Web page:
Financial Curriculum Offers Tips for High School Students

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“Live the lifestyle you want while you’re young enough to experience life,” serves as the motto for the financial curriculum for teenagers offered by the National Financial Educators Council (NFEC). This motto proves quite apropos, as the program materials have real-world applicability to help kids pursue their dreams and goals.

The NFEC, an independent organization with a social enterprise model, develops financial education curriculum for all ages. The program for high school students opens with a goal-setting activity that asks kids to identify their dream lives. Then they are guided to set viable goals using the SMART guidelines—Specific, Measurable, Attainable, Results-oriented, and Time-driven.

Goal-setting is a great activity to start off a high school personal finance curriculum because it encourages young people to build a road map toward a healthy financial future. Financial wellness begins with good money management skills. Writing down reasonable goals provides direction and motivation. When youth continue to review and visualize their goals and follow the steps in their plans, the skills they learn are more likely to become habits.

Another tip in the NFEC’s high school financial literacy curriculum is to develop a personal budget based on knowing the difference between one’s “wants” and “needs.” Just like learning to drive a car, kids learn how to master this basic financial strategy: build sound saving strategies and good spending habits. The NFEC curriculum describes several benefits of having a budget:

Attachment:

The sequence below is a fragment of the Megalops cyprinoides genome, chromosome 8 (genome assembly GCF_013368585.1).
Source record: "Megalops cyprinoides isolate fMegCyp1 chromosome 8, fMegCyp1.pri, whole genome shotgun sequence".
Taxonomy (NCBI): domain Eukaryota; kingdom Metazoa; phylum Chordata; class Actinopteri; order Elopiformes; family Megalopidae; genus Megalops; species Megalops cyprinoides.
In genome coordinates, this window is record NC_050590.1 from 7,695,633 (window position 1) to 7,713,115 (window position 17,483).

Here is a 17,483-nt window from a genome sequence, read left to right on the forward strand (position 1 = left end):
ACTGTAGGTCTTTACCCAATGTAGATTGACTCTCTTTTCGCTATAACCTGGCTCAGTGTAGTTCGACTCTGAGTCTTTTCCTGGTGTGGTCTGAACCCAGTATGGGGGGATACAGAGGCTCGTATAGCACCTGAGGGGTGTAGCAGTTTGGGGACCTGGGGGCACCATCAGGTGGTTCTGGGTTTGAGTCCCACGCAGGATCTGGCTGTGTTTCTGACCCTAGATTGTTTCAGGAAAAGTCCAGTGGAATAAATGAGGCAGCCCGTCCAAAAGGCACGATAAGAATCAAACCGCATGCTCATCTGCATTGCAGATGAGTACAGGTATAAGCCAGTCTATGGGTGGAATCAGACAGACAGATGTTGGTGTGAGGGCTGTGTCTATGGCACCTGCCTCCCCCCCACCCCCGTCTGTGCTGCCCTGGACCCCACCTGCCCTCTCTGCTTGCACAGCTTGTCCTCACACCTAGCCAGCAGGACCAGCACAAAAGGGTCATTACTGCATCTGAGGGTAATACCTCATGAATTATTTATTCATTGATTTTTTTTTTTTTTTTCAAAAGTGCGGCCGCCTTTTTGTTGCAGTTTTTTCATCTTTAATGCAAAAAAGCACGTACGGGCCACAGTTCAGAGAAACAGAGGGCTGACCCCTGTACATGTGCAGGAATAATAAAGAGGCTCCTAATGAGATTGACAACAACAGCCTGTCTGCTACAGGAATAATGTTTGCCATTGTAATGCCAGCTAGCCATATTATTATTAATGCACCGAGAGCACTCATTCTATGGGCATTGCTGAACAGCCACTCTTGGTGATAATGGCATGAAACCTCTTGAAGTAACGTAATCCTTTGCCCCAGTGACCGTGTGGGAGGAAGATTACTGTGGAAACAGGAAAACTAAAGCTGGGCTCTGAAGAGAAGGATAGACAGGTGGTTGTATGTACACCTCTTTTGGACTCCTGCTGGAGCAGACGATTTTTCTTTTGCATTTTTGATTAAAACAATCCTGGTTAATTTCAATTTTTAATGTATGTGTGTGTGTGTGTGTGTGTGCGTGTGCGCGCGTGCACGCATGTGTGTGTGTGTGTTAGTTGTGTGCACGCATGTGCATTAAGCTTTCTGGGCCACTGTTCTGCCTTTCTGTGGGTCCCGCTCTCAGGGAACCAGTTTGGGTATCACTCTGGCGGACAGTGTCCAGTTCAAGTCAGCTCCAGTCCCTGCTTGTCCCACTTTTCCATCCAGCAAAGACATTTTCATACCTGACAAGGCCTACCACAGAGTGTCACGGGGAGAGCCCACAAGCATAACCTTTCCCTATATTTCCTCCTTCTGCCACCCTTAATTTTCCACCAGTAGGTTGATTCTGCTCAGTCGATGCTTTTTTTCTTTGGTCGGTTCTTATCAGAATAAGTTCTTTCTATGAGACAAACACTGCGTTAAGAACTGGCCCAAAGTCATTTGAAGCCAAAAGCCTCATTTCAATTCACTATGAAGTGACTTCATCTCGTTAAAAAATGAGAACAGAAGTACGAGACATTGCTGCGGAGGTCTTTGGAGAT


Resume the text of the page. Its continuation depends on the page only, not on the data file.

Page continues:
• Control. Knowing exactly how much money you have gives you control over your finances.
  • Organization. Writing down a plan helps keep your money organized.
  • More money. When you stick to a budget, you’ll probably have more money left over each month.
  • Opportunity. Learning to budget opens up important opportunities.

These are just a few examples of the valuable life lessons to which high school students are exposed when they take part in the NFEC curriculum program. Every step kids take toward financial literacy is a step toward a happy future.

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